Some owners of Emerald Hill's historic shophouses have voted to maintain a traditional pastel palette across the facades of their estate, in the face of emerging "alien" colours such as black and neon orange.
Dark monotones and shades, as well as neon and metallic colours, are "alien to the character of Emerald Hill and should not be allowed", said most home owners polled in an Urban Redevelopment Authority (URA) survey.
These results were shared with home owners in a letter sent out by the URA on Aug 20. The owners of 55 conservation properties, out of 126 in the area, had participated in the poll last September.
One owner, retired engineer June Chia, 62, believes a pastel palette "can help highlight the shophouses' ornate motifs and allow their character to shine through".
Property owners were also against allowing mural paintings on the side walls and end gable - the triangular section of wall at the end of a pitched roof. This is even though URA conservation guidelines allow these, pending approval.
The historic Emerald Hill stretch opposite Orchard Central is home to residential terrace houses which feature Chinese baroque, 1900s architecture. Wealthy Peranakans used to live in the homes, which were designed by the late prominent architect R.T. Rajoo. About 15 per cent to 20 per cent of the residents there today are owners, with the remaining homes tenanted.
Presently, there are no mandated colours for conservation property owners to follow, but they are encouraged to follow URA guidelines provided online.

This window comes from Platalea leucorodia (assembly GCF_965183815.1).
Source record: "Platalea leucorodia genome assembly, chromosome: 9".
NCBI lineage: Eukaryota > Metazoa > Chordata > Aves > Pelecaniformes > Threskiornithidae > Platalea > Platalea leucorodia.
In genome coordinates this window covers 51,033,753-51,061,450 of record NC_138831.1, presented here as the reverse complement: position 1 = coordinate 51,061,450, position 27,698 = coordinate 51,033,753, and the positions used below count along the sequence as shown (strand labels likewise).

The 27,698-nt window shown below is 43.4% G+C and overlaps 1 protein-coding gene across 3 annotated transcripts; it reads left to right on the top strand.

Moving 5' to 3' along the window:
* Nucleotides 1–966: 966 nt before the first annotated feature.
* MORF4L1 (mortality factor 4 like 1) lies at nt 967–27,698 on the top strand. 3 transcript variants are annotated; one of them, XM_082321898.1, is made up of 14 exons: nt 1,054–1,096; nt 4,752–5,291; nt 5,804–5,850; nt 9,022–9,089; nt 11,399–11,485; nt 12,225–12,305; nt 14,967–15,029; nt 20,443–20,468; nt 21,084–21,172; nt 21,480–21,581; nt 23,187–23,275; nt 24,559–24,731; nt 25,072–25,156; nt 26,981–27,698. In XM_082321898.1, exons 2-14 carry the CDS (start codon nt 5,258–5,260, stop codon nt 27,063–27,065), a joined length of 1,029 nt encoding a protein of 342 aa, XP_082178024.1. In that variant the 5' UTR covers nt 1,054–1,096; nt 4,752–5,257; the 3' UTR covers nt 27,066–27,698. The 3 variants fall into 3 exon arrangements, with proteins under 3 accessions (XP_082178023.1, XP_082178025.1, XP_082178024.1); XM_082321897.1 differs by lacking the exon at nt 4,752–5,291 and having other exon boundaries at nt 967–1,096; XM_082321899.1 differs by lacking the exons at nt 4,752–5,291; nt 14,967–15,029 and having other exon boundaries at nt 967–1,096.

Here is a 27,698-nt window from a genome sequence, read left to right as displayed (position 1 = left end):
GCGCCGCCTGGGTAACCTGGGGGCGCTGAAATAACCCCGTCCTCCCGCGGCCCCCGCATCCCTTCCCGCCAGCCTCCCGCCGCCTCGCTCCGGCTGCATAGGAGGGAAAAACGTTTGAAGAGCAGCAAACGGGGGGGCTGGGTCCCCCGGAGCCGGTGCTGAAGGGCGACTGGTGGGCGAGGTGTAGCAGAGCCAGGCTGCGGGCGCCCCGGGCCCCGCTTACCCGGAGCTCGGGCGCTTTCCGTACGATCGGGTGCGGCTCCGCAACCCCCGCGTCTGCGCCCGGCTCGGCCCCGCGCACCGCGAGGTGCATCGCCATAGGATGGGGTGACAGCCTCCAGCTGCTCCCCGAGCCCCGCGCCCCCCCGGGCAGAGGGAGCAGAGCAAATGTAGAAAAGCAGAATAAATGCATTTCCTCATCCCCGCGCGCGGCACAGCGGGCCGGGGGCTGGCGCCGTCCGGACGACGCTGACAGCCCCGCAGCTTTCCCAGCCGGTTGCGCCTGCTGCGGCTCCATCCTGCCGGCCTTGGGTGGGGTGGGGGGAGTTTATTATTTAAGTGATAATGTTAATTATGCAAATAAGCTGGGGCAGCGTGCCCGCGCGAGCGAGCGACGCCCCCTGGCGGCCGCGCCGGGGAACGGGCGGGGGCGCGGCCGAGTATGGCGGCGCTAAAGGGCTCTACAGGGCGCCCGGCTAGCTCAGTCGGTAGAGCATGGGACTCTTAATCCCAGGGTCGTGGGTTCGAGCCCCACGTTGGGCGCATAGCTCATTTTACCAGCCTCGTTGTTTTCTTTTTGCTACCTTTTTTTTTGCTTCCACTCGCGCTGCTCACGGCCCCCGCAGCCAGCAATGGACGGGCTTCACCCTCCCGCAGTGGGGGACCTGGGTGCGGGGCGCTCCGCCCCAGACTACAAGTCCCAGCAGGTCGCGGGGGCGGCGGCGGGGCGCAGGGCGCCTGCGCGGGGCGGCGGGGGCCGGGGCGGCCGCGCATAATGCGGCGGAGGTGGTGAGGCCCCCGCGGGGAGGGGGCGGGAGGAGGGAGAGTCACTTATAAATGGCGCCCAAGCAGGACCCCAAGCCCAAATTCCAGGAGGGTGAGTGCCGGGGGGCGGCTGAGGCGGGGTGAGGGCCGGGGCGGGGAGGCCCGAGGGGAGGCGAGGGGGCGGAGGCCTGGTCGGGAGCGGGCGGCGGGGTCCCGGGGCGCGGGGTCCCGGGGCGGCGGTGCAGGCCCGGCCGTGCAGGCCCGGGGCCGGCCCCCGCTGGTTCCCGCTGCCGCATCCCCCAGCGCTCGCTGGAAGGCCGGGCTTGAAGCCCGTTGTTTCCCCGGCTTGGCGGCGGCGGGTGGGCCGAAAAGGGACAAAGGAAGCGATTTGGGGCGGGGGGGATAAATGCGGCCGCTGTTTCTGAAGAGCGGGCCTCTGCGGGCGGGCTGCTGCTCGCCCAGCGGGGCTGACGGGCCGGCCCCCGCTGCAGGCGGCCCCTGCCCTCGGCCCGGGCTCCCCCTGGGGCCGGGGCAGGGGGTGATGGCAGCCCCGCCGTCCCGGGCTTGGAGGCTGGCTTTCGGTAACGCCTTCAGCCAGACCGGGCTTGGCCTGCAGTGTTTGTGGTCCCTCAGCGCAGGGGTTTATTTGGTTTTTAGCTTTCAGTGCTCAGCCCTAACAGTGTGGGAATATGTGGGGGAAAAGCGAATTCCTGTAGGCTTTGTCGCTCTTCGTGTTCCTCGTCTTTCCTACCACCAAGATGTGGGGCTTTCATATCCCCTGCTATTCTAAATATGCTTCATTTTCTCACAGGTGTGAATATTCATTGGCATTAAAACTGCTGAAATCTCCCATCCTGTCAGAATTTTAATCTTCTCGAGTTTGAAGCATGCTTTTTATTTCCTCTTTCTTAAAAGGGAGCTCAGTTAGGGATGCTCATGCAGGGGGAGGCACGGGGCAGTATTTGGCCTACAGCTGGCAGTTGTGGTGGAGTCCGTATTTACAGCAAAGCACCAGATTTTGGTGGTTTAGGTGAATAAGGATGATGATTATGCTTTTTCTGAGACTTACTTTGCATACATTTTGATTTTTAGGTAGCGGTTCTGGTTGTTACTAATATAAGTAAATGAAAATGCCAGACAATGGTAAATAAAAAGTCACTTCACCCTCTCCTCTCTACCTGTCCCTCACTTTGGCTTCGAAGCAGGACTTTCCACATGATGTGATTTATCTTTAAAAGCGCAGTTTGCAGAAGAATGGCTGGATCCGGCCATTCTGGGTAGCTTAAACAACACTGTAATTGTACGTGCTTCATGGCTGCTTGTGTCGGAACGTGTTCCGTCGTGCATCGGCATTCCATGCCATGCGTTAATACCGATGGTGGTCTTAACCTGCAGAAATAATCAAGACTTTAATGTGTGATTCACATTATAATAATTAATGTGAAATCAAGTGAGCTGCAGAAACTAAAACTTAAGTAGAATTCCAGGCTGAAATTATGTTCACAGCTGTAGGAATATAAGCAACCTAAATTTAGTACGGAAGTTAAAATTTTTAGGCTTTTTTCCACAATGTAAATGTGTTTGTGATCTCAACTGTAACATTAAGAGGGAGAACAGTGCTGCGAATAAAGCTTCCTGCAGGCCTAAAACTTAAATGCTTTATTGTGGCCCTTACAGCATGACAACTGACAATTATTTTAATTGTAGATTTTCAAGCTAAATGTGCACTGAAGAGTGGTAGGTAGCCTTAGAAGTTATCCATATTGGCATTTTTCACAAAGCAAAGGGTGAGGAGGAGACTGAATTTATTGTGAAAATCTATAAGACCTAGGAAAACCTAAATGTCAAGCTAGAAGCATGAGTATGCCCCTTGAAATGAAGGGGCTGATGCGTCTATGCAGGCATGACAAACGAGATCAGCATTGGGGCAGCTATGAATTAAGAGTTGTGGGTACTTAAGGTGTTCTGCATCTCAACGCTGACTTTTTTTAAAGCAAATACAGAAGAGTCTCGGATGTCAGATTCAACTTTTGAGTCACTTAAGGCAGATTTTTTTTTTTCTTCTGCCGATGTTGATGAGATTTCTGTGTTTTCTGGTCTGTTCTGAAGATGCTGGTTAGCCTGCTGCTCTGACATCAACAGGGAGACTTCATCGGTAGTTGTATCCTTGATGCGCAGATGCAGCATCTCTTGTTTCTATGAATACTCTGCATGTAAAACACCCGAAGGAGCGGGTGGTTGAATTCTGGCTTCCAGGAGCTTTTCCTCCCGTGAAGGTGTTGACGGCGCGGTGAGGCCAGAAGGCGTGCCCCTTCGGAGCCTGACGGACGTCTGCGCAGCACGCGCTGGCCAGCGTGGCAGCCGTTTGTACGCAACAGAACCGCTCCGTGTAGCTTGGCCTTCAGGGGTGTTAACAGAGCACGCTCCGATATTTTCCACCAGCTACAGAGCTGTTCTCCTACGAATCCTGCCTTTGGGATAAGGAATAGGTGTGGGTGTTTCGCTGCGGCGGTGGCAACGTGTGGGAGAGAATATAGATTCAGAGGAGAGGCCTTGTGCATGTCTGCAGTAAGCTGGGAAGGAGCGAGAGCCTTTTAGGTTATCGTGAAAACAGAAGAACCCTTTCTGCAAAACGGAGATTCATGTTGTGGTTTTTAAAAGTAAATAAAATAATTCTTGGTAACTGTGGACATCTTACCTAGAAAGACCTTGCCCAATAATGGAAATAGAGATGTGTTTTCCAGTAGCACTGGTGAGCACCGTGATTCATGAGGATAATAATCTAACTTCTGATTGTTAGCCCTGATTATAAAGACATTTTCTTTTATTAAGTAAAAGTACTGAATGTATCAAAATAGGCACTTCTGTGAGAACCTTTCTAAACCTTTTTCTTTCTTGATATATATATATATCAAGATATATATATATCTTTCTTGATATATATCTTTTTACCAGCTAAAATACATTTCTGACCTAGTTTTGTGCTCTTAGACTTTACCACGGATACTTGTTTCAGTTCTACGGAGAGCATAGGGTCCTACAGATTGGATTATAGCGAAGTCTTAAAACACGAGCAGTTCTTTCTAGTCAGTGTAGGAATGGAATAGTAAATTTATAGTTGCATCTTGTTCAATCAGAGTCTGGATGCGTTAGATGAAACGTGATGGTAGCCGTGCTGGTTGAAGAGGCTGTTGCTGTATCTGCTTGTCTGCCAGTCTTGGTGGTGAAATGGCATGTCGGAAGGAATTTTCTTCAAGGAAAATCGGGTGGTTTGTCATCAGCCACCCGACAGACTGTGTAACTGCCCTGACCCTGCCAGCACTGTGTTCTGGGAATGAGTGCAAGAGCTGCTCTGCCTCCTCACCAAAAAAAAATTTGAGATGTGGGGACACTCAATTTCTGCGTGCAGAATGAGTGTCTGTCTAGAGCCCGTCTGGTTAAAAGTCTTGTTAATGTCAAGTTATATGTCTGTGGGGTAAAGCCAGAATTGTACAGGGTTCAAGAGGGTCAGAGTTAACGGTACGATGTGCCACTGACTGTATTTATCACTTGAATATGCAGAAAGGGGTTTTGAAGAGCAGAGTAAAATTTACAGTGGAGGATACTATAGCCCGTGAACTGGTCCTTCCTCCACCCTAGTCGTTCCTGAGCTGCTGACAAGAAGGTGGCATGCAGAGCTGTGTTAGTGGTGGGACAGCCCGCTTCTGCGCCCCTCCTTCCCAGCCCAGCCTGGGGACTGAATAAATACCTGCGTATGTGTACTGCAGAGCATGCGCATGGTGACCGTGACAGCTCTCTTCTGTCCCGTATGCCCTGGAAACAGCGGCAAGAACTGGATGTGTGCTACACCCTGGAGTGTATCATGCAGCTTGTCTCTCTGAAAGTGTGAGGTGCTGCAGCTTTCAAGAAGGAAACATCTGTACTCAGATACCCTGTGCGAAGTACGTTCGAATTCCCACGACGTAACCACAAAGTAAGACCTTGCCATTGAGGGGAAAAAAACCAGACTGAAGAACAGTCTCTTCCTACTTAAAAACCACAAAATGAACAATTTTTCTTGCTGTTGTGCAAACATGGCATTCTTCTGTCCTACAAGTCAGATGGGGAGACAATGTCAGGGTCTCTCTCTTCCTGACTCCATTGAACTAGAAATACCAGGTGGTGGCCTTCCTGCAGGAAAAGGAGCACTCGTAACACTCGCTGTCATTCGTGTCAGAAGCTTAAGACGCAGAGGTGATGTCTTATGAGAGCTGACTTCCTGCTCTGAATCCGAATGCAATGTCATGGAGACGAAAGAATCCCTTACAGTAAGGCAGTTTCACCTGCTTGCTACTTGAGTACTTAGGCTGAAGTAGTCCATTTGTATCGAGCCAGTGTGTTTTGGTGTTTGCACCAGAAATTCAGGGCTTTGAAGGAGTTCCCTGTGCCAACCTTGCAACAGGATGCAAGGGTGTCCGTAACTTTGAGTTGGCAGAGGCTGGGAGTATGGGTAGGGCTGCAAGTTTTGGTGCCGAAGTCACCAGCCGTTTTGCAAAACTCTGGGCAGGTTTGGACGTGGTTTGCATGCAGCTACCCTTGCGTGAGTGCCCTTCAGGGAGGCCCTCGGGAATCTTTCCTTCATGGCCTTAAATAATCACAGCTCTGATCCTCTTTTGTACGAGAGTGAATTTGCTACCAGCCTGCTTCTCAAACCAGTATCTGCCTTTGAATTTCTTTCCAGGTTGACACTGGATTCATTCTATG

Only certain old buildings, such as Gedung Kuning, a yellow mansion in Kampong Glam, and black-and-white bungalows, must adhere to these schemes.
The survey is an initiative between URA and the Emerald Hill Conservation Association to "develop an understanding" on what home owners found to be desirable colours and painting practices, under a larger plan to reinstate the neighbourhood's historic beauty.
The association's vice-president, home owner and hotelier Richard Helfer, told The Straits Times that "it became a tipping point when, one day, we realised that something needed to be done".
He added: "Most of the people bought homes here not only because of property values and location, but also because it is Singapore's foremost heritage estate from the early 20th century and they wished to be part of it."
The next step for the URA will be to work with the home owners through the conservation association to define the preferred paint schemes. The association aims to do so by year end.
But not all the residents there are against the use of unusual colours.
Ms Amanda Ferguson, 47, creative director of Singaporean art and design company 50 Merlions, said she is "not for prescribing a specific palette". The brightly coloured shophouses are sometimes more photographed than others, she added.